More than a million people in Germany demonstrate against the return of fascism

Protesters in Frankfurt: The sign reads, "Never again 1933!" [AP Photo/Michael Probst]

Well over a million people demonstrated across Germany over the weekend against the fascist Alternative for Germany (AfD). After it was revealed that politicians from the Values Union bloc between the AfD and the Christian Democratic Union (CDU), together with business representatives, were discussing plans to expel millions of people with an immigrant background, masses of people took to the streets in dozens of cities.

Everywhere, the number of participants was many times higher than expected by the organisers. In Munich alone, over 200,000 people took to the streets. Leopoldstrasse and Ludwigstrasse were so crowded that there was a risk of suffocation. The organizers, who had expected 25,000 participants, canceled the march and urged the participants, via police announcements, to go home.

People hold up their cell phones as they protest against the AfD and right-wing extremism in front of the Reichstag building in Berlin, Germany, Sunday, Jan. 21, 2024. [AP Photo/Ebrahim Noroozi]

In Berlin, the organisers claimed 350,000 participants, while the police reported 100,000. The field in front of the Reichstag building was so densely packed that 17 June Street was declared part of the protest area. Originally, the organizers had registered only 1,000 participants.

More than 40,000 people demonstrated in Frankfurt on Saturday, January 20. The image shows a view of the crowded Römerberg.

The rallies also mobilized record numbers in Cologne (70,000 participants), Hamburg (80,000), Bremen (70,000), Frankfurt (40,000), Hanover (35,000), Dortmund (30,000), Stuttgart, Karlsruhe and Heidelberg (20,000 each), Halle and Kassel (15,000 each), and numerous smaller cities, where thousands of participants exceeded the expected number many times over. In eastern Germany, where the AfD is particularly high in the polls, up to 60,000 people participated in Leipzig, 40,000 in Dresden and 12,000 in Chemnitz.

In Cologne, over 70,000 people demonstrated at the Deutzer Werft on the Rhine on Sunday, January 21.

The demonstrations show the depth and breadth of opposition to the return of fascism and war within the German population. After the terrible experiences of two world wars and the Holocaust, the rejection of German imperialism and militarism is deeply rooted in the consciousness of the masses.

The demonstrations were dominated by homemade cardboard signs, with inscriptions such as: “That’s how it started back then,” “Now we have to do what our grandparents neglected,” “Hate is not an opinion,” “Whoever is silent agrees,” “Colorful instead of brown,” “Fascism is not an alternative,” and “Deport the AfD!”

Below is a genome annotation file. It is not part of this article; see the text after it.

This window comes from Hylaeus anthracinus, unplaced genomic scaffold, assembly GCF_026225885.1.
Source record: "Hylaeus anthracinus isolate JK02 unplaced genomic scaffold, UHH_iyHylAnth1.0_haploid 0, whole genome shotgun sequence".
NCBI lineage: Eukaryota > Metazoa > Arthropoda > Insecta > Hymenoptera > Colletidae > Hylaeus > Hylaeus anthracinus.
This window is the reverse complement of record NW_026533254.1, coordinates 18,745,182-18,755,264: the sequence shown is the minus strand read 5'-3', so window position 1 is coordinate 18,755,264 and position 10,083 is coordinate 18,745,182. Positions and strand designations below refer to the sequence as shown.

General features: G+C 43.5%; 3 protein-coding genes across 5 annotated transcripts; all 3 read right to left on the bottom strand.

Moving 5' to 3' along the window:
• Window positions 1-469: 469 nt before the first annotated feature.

Stuttgart: More than 20,000 demonstrated against the AfD on Schlossplatz on Saturday, January 20.

The mass mobilisation against the fascist AfD is also objectively directed against the right-wing policies of the federal government and all the parties in the Bundestag (Parliament), which only last week severely restricted the right of immigration and made deportations easier. The government and parliamentary parties are also implementing the AfD programme by supporting the genocide in Gaza, together with massive rearmament.

The demonstrations are part of an international movement of the working class against the policies of anti-immigrant chauvinism, austerity, dictatorship and war pursued by all capitalist parties.

For weeks, millions of people worldwide have been protesting against Israel’s genocide in Gaza which is actively supported by all imperialist governments. In France, 150,000 people took part in demonstrations on Sunday against Macron’s new immigration law, which bears the signature of the fascist Marine Le Pen. In Germany, large protests by farmers against the coalition government’s austerity policy are continuing, and a powerful strike movement of the working class is developing throughout Europe and worldwide.

But the demonstrations against the AfD are marked by a contradiction. While the majority of participants are resolute and serious in their opposition to right-wing politics, most of the protest organizers are doing everything they can to blunt the movement and subordinate it to the government and the parliamentary parties, which are themselves responsible for the rise of the AfD. In many places, representatives of the Social Democrats (SPD), Greens and CDU were invited to speak. Slogans such as “All together against the AfD” were intended to cover up the yawning gap between the right-wing policies of the government and the sentiment of the anti-fascist demonstrators.